JJ: We give people what they want to hear. I’m a firm believer in the truth. It not only goes for music, but for everything. We do more than just have bass in our music; we play all of the instruments.

Big D: The bass helps, but we have a lot of unheard riffs, drums and sounds in our music. I’ll lay down a slick guitar riff [while playing air guitar] over a hard 808 beat.

AllHipHop.com: What about the equipment to get your unique sounds?

Big D: We like to travel. Jim will go down to Puerto Rico and find something and bring it back. We just got back from South Africa. We picked up a drum module called a Caswancion. No one has it. It has all kinds of crazy jungle sounds.

AllHipHop.com: What else?

Big D: My favorite right now is the Kumbanda drum module.

JJ: Naw, I like the Telefunk better.

AllHipHop.com: What else did you do in South Africa?

Big D: We visited the Zumba tribe. We even recorded a few drum sessions with them.

AllHipHop.com: Damn, that’s ill. You were drumming with the tribe?

JJ: Yeah, we were inspired by them. We came back with a whole new perspective to adapt to our work.

AllHipHop.com: As producers and beat makers, do you feel that your job is the “back bone” of Hip-Hop?

Big D: Rap artists today rely on the track. Back in the day, artists rhymed over songs. Today, it is more musically driven. It’s not just a sample anymore. One can only rhyme over a turntable for so long. With out a good producer, the track is nothing.

AllHipHop.com.: Is there room for an old school styled record again?

Big D: No, there doesn’t need for an old school album dropped. Someone needs to put out album with that type of word play. We move forward, not backwards. Rappers can spend more time on the track itself. They should use more story telling. We can do a track in one day or three. It’s all in the time put into the track.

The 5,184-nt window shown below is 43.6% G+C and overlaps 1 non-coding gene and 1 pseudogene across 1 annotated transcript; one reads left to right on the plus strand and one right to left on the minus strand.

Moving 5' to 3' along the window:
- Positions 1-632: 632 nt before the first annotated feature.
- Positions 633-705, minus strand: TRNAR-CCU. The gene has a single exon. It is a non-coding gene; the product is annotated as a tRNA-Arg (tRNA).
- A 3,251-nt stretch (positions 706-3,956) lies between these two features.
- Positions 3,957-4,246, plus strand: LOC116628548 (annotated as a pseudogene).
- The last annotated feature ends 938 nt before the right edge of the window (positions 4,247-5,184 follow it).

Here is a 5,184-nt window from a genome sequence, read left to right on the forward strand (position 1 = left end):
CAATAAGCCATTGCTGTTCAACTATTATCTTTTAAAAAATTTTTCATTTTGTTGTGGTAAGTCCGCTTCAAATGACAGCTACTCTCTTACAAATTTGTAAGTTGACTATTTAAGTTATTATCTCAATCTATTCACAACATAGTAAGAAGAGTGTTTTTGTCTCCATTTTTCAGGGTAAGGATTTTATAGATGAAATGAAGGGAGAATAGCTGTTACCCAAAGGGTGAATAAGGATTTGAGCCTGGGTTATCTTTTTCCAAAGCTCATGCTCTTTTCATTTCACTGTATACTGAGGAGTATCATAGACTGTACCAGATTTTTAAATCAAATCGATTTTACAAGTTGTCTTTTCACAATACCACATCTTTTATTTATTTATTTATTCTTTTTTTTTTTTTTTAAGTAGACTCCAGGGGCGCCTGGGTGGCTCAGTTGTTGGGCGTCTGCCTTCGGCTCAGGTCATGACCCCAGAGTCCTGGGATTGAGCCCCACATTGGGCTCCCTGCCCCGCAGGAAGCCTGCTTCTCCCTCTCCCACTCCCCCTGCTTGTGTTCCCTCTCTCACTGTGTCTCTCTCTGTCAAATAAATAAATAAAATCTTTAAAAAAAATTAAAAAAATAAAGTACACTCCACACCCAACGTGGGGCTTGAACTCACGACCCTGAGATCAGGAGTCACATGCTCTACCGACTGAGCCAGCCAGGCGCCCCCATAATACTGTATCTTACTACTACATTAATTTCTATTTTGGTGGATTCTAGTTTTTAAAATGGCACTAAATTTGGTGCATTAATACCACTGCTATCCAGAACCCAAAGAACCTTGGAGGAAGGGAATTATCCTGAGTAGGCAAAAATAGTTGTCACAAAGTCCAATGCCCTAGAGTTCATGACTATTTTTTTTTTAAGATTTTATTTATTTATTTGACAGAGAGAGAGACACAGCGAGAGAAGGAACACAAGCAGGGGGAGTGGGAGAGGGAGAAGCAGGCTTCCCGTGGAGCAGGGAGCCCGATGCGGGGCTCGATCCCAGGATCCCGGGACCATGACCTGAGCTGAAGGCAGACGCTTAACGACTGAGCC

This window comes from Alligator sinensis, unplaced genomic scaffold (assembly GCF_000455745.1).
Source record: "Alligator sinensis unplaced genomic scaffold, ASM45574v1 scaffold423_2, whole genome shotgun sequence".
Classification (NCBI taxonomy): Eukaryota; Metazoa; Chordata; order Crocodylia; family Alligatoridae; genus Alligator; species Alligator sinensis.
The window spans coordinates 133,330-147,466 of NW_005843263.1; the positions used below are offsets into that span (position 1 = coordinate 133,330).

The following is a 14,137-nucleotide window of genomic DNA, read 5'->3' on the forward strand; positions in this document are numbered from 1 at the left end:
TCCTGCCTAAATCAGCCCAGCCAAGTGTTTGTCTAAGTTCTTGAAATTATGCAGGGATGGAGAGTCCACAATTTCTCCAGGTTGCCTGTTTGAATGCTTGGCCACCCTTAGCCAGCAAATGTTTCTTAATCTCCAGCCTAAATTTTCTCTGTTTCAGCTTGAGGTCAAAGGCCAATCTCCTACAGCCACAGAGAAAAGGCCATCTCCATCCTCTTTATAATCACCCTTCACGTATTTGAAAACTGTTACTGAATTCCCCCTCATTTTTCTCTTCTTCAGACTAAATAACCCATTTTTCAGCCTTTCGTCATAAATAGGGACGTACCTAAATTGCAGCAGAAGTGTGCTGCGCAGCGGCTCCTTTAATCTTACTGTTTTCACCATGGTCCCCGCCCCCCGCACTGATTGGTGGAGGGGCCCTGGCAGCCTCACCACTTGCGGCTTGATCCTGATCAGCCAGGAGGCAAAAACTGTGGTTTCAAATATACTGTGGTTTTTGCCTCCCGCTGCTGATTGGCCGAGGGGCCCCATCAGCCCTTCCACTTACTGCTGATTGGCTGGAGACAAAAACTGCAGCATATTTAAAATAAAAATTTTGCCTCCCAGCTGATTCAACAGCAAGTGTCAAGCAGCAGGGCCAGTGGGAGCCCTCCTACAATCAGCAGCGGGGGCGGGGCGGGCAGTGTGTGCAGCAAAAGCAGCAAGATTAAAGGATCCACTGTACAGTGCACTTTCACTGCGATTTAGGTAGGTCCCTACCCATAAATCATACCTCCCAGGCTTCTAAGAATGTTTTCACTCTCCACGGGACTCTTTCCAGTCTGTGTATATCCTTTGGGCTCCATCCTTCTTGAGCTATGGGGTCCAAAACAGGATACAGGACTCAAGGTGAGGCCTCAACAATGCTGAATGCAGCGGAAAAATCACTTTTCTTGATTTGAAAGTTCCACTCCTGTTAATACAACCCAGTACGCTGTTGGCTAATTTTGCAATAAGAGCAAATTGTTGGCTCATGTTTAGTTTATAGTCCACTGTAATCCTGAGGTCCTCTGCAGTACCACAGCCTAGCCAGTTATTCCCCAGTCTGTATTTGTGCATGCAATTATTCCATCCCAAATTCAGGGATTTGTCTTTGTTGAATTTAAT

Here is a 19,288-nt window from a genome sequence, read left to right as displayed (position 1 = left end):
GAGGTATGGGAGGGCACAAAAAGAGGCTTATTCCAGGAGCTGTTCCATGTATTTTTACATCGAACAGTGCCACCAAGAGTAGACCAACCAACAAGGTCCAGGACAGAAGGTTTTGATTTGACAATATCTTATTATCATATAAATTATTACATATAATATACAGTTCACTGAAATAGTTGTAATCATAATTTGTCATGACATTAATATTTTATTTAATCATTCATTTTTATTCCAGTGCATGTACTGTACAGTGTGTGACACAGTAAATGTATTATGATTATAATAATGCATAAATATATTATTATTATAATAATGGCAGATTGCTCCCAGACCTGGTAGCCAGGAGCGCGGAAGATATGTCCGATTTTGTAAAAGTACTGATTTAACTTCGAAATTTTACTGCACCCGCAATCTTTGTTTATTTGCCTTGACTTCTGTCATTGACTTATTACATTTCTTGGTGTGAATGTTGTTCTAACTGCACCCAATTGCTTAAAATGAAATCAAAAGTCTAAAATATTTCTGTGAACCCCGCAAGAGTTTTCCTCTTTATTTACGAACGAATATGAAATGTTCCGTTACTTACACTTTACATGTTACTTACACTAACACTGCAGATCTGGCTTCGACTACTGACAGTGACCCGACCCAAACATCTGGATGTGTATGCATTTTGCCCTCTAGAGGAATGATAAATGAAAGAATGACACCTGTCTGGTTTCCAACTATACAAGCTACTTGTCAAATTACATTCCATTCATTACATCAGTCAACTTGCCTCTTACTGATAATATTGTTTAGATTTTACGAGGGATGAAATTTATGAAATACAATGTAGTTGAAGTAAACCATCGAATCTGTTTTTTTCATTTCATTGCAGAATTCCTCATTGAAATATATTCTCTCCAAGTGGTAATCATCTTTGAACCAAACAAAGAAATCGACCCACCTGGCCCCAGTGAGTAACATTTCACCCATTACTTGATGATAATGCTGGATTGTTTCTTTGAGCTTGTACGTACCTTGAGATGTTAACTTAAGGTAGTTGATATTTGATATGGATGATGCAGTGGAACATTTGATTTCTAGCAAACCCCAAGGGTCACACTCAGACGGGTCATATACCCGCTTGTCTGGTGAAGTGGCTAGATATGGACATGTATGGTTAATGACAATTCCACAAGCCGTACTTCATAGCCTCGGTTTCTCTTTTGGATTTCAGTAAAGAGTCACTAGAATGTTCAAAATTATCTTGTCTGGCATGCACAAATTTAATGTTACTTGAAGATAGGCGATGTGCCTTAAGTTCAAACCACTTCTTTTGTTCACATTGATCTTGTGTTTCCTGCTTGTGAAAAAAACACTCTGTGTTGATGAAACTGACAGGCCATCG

AllHipHop.com: So who are some of the new artists that you’re working with that we should be aware of?

JJ: Raw Filth. He’s no joke! We’re also working with this artist from Palm Beach named, Triple J. He’ll be coming out soon.

AllHipHop.com: If you could work with anyone out right now who would it be?

Big D: I’d have to say Janet or Kenya Moore, but we’ll work with anyone. We haven’t been in the game long enough to make claims like that. We like challenges.

AllHipHop.com: How do you two work so well together?

JJ: I’m the perfectionist.

Big D: I’m not a perfectionist. I think that it gives the music character. But I generally try to be focused on the track from beginning to end. Then we know how it turns out. I guess that’s what makes us “unusual.”

AllHipHop.com: What do you want to see happen as far as beats being made that hasn’t?

Big D: More musicians. We want to see more kids in school playing music. Technology has taken us far, but kids have gotten away from the actual hands on experience of creating music. You can’t get the same sound or appreciation from a synth or a module that you can from a real instrument. We do it. I want to see kids doing it too.

JJ: We support music of all forms. We want to help the kids that don’t have the opportunity to play music.

AllHipHop.com: What will you do to make that difference?

JJ: When I get some money, I would eventually like to help set up music programs similar to the John Lennon Educational Tour Bus.